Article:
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dc.contributor.authorAtiase, Victor
dc.contributor.authorMahmood, Samia
dc.contributor.authorWang, Yong
dc.contributor.authorBotchie, David
dc.date.accessioned2017-11-22T10:28:16Z
dc.date.available2017-11-22T10:28:16Z
dc.date.issued2018-08-13
dc.identifier.citationAtiase, V., Mahmood, S., Wang, Y., Botchie, D. (2018) 'Developing entrepreneurship in Africa: investigating critical resource challenges', Journal of Small Business and Enterprise Development, 25 (4) pp. 644-666 doi: 10.1108/JSBED-03-2017-0084
dc.identifier.issn1462-6004
dc.identifier.doi10.1108/JSBED-03-2017-0084
dc.identifier.urihttp://hdl.handle.net/2436/620882
dc.description.abstractPurpose – By drawing upon institutional theory, this study investigates the role of four critical resources (credit, electricity, contract enforcement and political governance) in explaining the quality of entrepreneurship and the depth of the supporting entrepreneurship ecosystem in Africa. Design/methodology/approach – A quantitative approach based on ordinary least squares regression analysis was used. Three data sources were employed. Firstly, the Global Entrepreneurship and Development Index (GEDI) of 35 African countries was used to measure the quality of entrepreneurship and depth of the entrepreneurial ecosystem in Africa which represents the dependent variable. Secondly, the World Bank’s data on access to credit, electricity and contract enforcement in Africa was also employed as explanatory variables. Thirdly, the Ibrahim Index of African Governance was used as an explanatory variable. Finally, country-specific data on four control variables (GDP, FDI, population and education) were gathered and analysed. Findings – To support entrepreneurship development, Africa needs broad financial inclusion and state institutions that are more effective at enforcing contracts. Access to credit was nonsignificant and therefore did not contribute to the dependent variable (entrepreneurship quality and depth of entrepreneurial support in Africa). Access to electricity and political governance were statistically significant and correlated positively with the dependent variables. Finally, contract enforcement was partially significant and contributed to the dependent variable. Research limitations/implications – A lack of GEI data for all 54 African countries limited this study to only 35 African countries: 31 in sub-Saharan Africa and 4 in North Africa. Therefore, the generalisability of this study’s findings to the whole of Africa might be limited. Secondly, this study depended on indexes for this study. Therefore, any inconsistencies in the index aggregation if any could not be authenticated. This study has practical implications for the development of entrepreneurship in Africa. Public and private institutions for credit delivery, contract enforcement and the provision of utility services such as electricity are crucial for entrepreneurship development. Originality/value The institutional void is a challenge for Africa. This study highlights the weak, corrupt nature of African institutions that supposedly support MSME growth. Effective entrepreneurship development in Africa depends on the presence of a supportive institutional infrastructure. This study engages institutional theory to explain the role of institutional factors such as state institutions, financial institutions, utility providers and markets in entrepreneurship development in Africa.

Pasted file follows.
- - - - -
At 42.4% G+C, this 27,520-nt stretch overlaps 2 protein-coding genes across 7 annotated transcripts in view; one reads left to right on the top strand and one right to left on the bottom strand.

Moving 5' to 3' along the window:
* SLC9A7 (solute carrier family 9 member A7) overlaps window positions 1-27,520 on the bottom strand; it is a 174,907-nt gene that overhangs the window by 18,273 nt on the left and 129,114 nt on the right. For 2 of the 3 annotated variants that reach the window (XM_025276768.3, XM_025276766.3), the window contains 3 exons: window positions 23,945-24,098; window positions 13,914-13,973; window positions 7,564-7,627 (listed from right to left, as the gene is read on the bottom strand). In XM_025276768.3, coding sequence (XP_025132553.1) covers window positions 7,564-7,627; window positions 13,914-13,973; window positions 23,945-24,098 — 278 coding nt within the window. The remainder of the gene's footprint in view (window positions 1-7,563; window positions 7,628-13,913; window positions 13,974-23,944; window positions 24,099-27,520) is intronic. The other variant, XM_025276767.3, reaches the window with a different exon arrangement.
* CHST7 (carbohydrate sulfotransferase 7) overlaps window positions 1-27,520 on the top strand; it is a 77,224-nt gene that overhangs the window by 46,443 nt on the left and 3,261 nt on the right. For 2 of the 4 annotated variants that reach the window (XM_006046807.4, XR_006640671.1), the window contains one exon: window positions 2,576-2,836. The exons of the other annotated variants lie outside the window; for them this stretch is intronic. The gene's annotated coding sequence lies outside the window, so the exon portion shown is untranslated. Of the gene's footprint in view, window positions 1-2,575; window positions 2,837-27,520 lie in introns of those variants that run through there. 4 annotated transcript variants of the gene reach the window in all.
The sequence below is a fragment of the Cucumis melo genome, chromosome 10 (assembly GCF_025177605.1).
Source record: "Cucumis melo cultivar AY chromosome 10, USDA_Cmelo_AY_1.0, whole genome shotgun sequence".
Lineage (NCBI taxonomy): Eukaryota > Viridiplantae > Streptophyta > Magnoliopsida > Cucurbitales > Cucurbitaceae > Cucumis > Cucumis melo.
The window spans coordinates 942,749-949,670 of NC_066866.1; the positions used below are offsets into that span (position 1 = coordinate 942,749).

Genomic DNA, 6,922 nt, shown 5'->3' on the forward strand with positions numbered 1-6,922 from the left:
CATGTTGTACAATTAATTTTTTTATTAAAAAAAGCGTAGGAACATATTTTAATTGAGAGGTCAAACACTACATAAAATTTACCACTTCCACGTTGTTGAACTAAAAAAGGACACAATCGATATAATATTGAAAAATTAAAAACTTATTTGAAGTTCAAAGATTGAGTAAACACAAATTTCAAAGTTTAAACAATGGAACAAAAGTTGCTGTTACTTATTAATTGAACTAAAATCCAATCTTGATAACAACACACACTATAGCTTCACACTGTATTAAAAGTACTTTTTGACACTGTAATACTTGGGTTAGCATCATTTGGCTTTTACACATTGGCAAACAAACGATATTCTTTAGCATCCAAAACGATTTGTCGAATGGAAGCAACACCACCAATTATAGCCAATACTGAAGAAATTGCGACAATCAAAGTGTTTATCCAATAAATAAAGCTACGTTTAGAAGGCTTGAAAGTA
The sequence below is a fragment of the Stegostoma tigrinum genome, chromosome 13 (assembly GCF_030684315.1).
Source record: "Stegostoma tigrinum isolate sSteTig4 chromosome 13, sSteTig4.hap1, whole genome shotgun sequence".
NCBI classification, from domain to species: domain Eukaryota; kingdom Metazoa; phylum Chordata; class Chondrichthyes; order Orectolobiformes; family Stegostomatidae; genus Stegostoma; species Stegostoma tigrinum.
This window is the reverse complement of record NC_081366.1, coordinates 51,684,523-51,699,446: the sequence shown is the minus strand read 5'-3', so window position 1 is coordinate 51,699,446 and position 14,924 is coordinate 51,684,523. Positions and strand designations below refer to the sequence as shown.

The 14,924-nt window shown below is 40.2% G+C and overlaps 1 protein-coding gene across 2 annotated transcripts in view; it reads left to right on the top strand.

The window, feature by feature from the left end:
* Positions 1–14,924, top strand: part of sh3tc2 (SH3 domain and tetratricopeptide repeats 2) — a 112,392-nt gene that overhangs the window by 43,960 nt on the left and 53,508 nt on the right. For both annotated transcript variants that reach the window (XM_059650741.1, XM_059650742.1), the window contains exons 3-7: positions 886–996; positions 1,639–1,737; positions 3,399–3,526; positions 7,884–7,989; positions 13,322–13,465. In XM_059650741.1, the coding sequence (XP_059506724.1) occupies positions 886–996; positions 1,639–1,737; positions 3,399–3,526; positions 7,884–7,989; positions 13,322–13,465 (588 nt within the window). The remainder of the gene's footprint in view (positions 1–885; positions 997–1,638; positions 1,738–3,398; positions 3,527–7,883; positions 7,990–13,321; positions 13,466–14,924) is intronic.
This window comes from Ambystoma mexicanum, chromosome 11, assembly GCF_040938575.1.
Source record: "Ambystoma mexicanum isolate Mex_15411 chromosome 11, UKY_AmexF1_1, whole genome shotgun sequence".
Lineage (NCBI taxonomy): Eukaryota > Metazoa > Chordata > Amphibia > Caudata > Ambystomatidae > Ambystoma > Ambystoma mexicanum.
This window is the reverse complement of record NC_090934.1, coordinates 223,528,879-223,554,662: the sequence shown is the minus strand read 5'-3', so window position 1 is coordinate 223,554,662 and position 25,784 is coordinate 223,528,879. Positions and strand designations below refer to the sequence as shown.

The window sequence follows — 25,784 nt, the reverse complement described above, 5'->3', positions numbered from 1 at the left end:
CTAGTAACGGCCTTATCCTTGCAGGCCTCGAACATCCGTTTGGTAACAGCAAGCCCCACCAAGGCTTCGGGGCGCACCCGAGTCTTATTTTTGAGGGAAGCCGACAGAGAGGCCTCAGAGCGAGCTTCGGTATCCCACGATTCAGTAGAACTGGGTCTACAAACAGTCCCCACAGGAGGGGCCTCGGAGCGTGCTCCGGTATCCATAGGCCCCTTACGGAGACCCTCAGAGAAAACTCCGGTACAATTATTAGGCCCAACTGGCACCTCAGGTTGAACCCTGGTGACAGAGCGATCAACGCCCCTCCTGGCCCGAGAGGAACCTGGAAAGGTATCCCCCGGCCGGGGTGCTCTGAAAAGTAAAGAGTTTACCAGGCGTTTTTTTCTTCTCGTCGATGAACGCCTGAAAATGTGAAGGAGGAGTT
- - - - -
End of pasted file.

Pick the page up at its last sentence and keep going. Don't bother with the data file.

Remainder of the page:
dc.language.isoen
dc.publisherEmerald
dc.relation.urlhttps://www.emeraldinsight.com/doi/full/10.1108/JSBED-03-2017-0084